(Bloomberg) -- U.S. stocks reached the highest since mid-March, tracking peers in Europe and Asia as optimism over the world’s largest economy helped investors put protectionist fears to one side. Treasuries fell, pushing yields up for a fourth consecutive trading session.
The S&P 500 strengthened for a second day. Microsoft Corp. agreed to buy coding site GitHub for $7.5 billion, helping to push the Nasdaq Composite Index to a record high for the first time since March. The Stoxx Europe 600 Index climbed, while the MSCI Asia Pacific Index surged even as China warned it will withdraw from commitments it made on trade if President Donald Trump carries out a separate threat to impose tariffs on the Asian country.
“Investors have largely shrugged off the recent news of trade wars, as the concrete strength of the economy and earnings is outweighing the uncertainty from trade,” said Mark Hackett, chief of investment research at Nationwide Funds Group. “Even if all steel and aluminum tariffs are implemented, and the $50 billion specific measures in China are put in effect (leading to retaliation), the economic impact is a fraction of the positives from tax reform, fiscal spending and repatriation.”
Investors are in a broad risk-on mood after impressive U.S. jobs data on Friday, which provided an upbeat end to a week that was otherwise dominated by the threat of another euro-area crisis. Much of that concern seems to have dissipated after nationalist parties finally took power in Italy, ending months of deadlock, while the Socialist led-opposition in Spain ousted Prime Minister Mariano Rajoy with a no-confidence vote Friday.
“Nothing is better for the issues about trade wars or issues about G-7 than a good economy,” Omar Aguilar, chief investment officer for equities at Charles Schwab Investment Management, said by phone. “The jobs report on Friday gave a lot of people confidence that the U.S. economy is still pretty solid.”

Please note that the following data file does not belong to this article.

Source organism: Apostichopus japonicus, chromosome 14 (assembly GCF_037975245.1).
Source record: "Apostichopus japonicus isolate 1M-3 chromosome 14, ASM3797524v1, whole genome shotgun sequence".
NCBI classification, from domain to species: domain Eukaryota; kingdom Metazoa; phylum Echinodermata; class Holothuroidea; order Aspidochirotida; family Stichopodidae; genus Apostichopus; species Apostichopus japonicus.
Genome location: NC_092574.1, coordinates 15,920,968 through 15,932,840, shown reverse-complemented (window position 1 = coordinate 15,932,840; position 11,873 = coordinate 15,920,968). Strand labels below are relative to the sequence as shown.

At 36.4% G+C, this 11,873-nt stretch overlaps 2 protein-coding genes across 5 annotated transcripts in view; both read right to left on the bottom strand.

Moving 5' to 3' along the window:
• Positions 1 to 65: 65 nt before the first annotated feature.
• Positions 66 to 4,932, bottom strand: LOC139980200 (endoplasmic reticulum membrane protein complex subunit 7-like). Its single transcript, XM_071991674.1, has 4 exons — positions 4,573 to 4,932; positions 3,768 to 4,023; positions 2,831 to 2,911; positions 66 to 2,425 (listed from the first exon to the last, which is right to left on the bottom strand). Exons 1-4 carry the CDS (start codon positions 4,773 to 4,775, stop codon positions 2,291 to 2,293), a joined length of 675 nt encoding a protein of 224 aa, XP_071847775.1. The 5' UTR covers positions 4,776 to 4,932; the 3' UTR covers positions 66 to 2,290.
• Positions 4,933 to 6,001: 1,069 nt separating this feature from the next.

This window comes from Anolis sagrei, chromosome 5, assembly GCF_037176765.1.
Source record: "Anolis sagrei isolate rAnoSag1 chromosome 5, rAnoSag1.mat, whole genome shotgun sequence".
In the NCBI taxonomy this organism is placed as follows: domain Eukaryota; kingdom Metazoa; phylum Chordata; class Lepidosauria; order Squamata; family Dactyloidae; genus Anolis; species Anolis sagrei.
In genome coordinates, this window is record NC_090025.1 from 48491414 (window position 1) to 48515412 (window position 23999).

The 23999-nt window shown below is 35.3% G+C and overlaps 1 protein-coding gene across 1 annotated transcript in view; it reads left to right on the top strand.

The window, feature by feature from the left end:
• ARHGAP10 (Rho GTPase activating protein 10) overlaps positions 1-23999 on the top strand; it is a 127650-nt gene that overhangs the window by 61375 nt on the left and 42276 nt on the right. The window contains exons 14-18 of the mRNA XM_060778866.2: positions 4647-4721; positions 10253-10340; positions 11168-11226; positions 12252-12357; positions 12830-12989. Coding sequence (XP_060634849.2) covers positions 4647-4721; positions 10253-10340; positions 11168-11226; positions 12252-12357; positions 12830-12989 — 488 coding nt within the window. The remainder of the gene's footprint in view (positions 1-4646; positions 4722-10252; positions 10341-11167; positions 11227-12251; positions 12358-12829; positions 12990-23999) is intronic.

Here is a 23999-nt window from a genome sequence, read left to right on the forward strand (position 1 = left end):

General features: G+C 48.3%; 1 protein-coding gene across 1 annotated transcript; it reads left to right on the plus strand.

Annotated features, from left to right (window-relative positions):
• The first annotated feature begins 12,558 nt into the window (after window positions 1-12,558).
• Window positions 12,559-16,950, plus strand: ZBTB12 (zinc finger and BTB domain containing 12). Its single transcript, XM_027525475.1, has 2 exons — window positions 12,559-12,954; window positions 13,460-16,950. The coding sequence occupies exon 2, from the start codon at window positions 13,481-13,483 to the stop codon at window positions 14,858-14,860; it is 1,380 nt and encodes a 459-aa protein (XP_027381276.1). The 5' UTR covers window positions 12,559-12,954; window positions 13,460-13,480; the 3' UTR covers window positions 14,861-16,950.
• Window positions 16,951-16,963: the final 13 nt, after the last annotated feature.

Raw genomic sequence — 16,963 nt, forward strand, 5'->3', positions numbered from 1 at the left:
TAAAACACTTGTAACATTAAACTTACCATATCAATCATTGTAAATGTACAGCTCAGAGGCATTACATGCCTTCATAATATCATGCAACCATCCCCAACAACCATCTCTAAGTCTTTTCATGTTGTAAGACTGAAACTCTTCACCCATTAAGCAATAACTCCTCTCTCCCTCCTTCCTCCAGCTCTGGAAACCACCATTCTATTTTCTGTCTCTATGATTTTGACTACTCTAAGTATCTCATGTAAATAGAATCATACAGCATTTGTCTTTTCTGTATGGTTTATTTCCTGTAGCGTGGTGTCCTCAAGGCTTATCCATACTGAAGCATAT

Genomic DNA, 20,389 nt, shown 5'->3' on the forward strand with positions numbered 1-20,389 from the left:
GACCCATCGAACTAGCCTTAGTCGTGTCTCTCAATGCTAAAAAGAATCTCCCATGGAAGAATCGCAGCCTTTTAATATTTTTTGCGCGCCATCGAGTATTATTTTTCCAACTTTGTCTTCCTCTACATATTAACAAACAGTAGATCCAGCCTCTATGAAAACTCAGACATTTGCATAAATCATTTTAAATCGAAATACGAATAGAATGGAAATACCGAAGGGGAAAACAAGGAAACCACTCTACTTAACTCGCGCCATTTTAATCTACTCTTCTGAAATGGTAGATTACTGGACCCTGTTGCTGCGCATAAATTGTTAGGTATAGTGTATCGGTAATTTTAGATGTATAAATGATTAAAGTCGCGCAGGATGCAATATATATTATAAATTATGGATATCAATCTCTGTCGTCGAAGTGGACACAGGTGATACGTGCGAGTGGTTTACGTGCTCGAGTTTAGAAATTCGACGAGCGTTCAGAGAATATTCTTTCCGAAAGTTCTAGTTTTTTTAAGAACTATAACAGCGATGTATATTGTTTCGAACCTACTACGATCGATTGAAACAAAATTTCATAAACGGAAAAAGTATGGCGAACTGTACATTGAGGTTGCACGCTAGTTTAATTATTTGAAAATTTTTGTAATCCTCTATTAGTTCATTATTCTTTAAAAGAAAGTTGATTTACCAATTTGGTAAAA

Attention may yet turn back to trade, however. G-7 leaders meet in Quebec later this week, with the European Union and Canada threatening retaliatory measures unless Trump reverses course on new steel and aluminum levies.
Elsewhere, West Texas Intermediate crude fell below $66 a barrel after an OPEC committee stressed the need to ensure supplies can meet growing demand, adding to speculation the group will phase out its production cuts.
Terminal users can read more in Bloomberg’s Markets Live blog.
These are some key events to watch this week:
- Reserve Bank of Australia monetary policy decision is out Tuesday.
- Tesla holds its annual shareholder meeting also Tuesday.
- U.S. ISM non-manufacturing index out Tuesday. Growth at U.S. service industries probably improved in May for the first time in four months, indicating the economy is strengthening after a first-quarter slowdown, economists forecast.
- Reserve Bank of India rate decision on Wednesday.
- U.S. trade balance and Australia GDP also out on Wednesday.
- On Thursday, Japanese Prime Minister Shinzo Abe meets with U.S. President Trump at the White House to discuss the planned U.S. summit with North Korea’s Kim Jong Un.
- Also on Thursday, euro-zone GDP.
- Turkey rate decision is due on Thursday.
- G-7 Leaders’ Summit starts in Quebec Friday through to June 9.
These are the main moves in markets:
- The S&P 500 Index gained 0.5 percent to 2,746.87, the Nasdaq Composite Index increased 0.7 percent to 7,606.46 and the Dow Jones Industrial Average rose 0.7 percent to 24,813.69 as of 4:23 p.m. in New York.
- The U.K.’s FTSE 100 Index rose 0.5 percent to the highest in more than a week.
- The MSCI Emerging Market Index rose 1.5 percent.
- Japan’s Nikkei 225 Stock Average gained 1.4 percent to the highest in a week on the biggest rise in almost seven weeks.
- The Bloomberg Dollar Spot Index fell 0.1 percent, after reaching the lowest level in almost three weeks.
- The euro gained 0.3 percent to $1.1696, after touching the strongest level in almost two weeks.
- The British pound weakened 0.2 percent to $1.3314.
- The Japanese yen fell 0.3 percent to 109.82 per dollar.
- The yield on 10-year Treasuries rose four basis points to 2.94 percent.
- Britain’s 10-year yield rose two basis points to 1.30 percent.
- West Texas Intermediate crude fell 1.4 percent to $64.88 a barrel, the lowest in about a month.
- Gold fell 0.1 percent to $1,292.04 an ounce, the third straight decline.
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